Halloween Candy Survival Guide

halloween-fairyAll year long, kids look forward to the magic and fun of Halloween. Parents enjoy the costumes and trick-or-treating, too, but the thought of all that candy can be troublesome. Whether you raid the candy bags to the benefit of your coworkers, sell the candy at a buyback, or ration it in some other way, much of the sweets will end up with your kids. To help you sort through the Halloween bags with them, here’s a summary of MouthHealthy.org’s rundown of common candies:

Chocolate: Of all the Halloween candies your kids will receive, chocolate is best because it washes off teeth more easily. Choose dark chocolate when possible, as it has less sugar than milk chocolate. Chocolate can also be good for you. Read our article, A Delicious Secret, to find out more.

Sticky and Gummy Candies: “Be picky if it’s sticky,” MouthHealthy advises. We agree. Sticky and gummy candies are harder to remove and could result in cavity-causing bacteria staying on the kids’ teeth longer. [Read more…]

7 Personalized Halloween Treat Bags

Halloween treat bag ideas from AllYou.com.

Halloween treat bag ideas from AllYou.com.

Halloween is a fun time to get creative. If sewing a Halloween costume from scratch is too much, these personalized treat bags are a breeze to create and will give you a chance to get crafty with the kids. If you are throwing a party, these ideas can be customized to create unique party favors. Don’t be afraid to improvise and let your imagination take your treat bag to the next level. [Read more…]

7 Halloween Safety Tips

pumpkinFor many kids, Halloween is one of the best days of the year. Between the festive decorations, the chance to dress up in costume, and of course, trick-or-treating, what’s not to love? Make sure the kids have a fun and safe night with the following tips:


  1. Prevent falls. Keep kids injury-free on Halloween with a costume that fits well and doesn’t obstruct their vision. Avoid long gowns they can trip on and masks that fall over their eyes.
  2. Help them be seen. Help your kids stand out when they cross the street. Lighter costumes are preferable, and darker costumes can be brightened by glow sticks or flashlights. You can even place reflective tape or glow-in-the-dark stickers on your child’s clothing or treat bag.
  3. Photo: Rochelle Hartman/CC by 2.0

    Photo: Rochelle Hartman/CC by 2.0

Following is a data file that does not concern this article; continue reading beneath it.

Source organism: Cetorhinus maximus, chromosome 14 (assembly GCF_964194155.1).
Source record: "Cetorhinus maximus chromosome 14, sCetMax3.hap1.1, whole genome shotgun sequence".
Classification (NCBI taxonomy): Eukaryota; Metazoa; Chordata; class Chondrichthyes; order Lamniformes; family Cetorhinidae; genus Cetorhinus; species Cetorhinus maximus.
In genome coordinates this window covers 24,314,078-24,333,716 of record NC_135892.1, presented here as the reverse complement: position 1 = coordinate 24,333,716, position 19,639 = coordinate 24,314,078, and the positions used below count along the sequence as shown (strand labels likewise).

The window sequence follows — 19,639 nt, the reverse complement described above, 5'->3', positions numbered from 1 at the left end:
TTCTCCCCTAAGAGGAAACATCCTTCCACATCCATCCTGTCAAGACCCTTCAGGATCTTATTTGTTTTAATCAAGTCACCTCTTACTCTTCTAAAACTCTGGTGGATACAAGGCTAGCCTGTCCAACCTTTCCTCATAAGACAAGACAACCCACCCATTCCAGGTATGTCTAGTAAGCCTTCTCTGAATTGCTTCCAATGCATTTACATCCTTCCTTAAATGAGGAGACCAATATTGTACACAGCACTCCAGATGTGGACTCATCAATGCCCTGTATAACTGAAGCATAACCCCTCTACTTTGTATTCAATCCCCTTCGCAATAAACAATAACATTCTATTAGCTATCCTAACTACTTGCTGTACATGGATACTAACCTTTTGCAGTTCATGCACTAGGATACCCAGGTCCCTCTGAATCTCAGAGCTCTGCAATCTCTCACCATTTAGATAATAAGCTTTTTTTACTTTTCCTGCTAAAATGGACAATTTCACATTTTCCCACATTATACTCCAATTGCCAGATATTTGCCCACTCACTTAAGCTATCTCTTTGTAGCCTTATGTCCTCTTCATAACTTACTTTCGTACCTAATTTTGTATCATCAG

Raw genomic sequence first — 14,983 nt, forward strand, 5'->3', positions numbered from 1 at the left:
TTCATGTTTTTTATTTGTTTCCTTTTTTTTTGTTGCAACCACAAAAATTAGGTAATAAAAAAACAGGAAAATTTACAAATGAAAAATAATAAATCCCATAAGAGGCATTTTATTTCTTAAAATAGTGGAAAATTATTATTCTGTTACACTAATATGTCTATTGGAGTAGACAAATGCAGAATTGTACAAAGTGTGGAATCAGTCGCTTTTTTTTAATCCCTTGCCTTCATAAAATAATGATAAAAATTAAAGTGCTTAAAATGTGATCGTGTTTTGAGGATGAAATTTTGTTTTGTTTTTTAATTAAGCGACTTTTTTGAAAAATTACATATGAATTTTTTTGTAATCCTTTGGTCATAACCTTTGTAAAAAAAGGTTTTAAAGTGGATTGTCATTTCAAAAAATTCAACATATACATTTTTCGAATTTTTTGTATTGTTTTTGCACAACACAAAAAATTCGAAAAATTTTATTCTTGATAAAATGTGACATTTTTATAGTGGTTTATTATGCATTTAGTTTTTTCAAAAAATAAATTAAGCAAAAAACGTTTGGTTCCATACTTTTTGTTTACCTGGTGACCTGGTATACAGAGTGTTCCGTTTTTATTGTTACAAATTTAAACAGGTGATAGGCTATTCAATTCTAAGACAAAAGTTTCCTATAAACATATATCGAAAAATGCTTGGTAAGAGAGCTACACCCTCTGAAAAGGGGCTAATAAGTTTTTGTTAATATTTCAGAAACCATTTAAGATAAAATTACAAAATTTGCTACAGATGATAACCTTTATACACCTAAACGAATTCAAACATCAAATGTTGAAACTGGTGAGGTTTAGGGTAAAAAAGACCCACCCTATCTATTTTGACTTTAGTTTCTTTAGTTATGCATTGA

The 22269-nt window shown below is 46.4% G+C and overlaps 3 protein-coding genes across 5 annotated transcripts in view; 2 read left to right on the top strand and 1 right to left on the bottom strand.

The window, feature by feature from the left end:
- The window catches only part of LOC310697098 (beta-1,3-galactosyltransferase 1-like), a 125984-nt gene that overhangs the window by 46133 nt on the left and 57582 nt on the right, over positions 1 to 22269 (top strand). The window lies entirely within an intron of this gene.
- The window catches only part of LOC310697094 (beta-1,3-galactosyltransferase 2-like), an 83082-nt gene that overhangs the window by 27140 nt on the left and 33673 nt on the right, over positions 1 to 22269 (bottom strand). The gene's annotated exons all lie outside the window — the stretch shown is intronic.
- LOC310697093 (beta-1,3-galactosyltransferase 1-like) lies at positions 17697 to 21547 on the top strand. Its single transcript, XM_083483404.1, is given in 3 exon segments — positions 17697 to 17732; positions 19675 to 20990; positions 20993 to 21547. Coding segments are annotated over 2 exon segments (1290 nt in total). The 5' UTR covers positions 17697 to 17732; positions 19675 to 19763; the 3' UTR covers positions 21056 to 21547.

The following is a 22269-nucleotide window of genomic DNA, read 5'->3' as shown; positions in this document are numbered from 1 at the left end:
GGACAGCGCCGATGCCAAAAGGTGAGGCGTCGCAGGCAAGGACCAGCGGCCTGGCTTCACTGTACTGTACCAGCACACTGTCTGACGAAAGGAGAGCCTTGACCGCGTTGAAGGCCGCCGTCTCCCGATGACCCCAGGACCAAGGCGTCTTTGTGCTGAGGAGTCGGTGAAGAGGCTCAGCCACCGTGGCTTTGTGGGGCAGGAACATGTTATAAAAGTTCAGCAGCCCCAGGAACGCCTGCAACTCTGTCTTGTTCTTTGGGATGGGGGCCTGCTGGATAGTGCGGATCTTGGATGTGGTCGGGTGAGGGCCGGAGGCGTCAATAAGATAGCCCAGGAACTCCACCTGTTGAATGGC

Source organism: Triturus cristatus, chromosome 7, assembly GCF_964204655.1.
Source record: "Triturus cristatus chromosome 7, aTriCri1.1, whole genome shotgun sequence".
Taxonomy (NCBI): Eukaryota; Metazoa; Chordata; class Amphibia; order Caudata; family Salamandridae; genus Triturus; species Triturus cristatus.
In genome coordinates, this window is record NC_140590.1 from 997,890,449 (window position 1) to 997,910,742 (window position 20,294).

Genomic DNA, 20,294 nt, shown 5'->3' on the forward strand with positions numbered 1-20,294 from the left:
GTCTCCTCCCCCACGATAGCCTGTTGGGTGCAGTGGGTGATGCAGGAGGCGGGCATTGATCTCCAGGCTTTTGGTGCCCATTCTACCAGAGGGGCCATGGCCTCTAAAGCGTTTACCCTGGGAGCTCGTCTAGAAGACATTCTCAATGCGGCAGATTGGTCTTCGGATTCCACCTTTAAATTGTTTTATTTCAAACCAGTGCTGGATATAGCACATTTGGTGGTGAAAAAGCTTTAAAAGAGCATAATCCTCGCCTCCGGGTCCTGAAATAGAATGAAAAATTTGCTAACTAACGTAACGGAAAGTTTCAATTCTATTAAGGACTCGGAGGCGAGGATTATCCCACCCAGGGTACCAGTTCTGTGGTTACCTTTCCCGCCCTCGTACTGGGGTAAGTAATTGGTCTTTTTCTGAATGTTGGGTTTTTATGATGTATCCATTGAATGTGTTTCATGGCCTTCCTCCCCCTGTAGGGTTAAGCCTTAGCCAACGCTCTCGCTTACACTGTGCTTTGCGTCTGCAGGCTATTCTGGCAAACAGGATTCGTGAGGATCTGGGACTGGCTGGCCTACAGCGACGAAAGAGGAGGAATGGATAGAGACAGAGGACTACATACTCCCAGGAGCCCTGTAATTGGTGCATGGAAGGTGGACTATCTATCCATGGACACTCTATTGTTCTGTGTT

Reestablish the rules. Kids may think it’s okay to set rules aside amid all the stimulation of Halloween. Before you go out, remind them to keep their eyes on their surroundings, not on their phone screens; to stay on the sidewalks and cross walks; and to look both ways before crossing the street.

  4. Tag along. Kids under 12 need at least one adult to chaperone. Older kids should trick-or-treat in a group and stay in a familiar, designated neighborhood.
  5. Drive safely. If you’re taking the car out on Halloween night, be extra cautious of kids who may be darting excitedly across the street in dark costumes, especially between the hours of 5:30-9:30 p.m.
  6. Avoid separation. Stick together while trick-or-treating–it can be easy to be pulled apart when the sidewalks are crowded and everyone’s wearing a disguise. Before you go out, make sure the kids aren’t wearing their names on clothing or jewelry, as a stranger may pretend to know them. Remind your kids to avoid entering strangers’ homes and cars.
  7. Check their treats. When you get home, check all the little ones’ treats before they eat them. Throw out anything that’s been opened or unwrapped or looks like it’s been tampered with.

[Read more…]

5 Tips to Avoid Halloween Candy Overload

According to Forbes, Americans spent just over $2 billion on Halloween candy last year. That’s over 600 million pounds! The candy we buy is not typically meant for own households, but for other people’s children. However, if your kids are among the over 41 million trick-or-treaters who’ll pound the neighborhood streets come October 31, they’ll still come home with more than enough candy to last a month.

Prolonged exposure to sugar is a big no-no when it comes to the little ones’ dental hygiene—in fact, it’s preferable to eat a large amount of candy at once rather than distributing small amounts repeatedly over a long period. How can you prevent the Halloween candy overload? Here are some ideas: [Read more…]

5 Essential Halloween Tips for Kids with Braces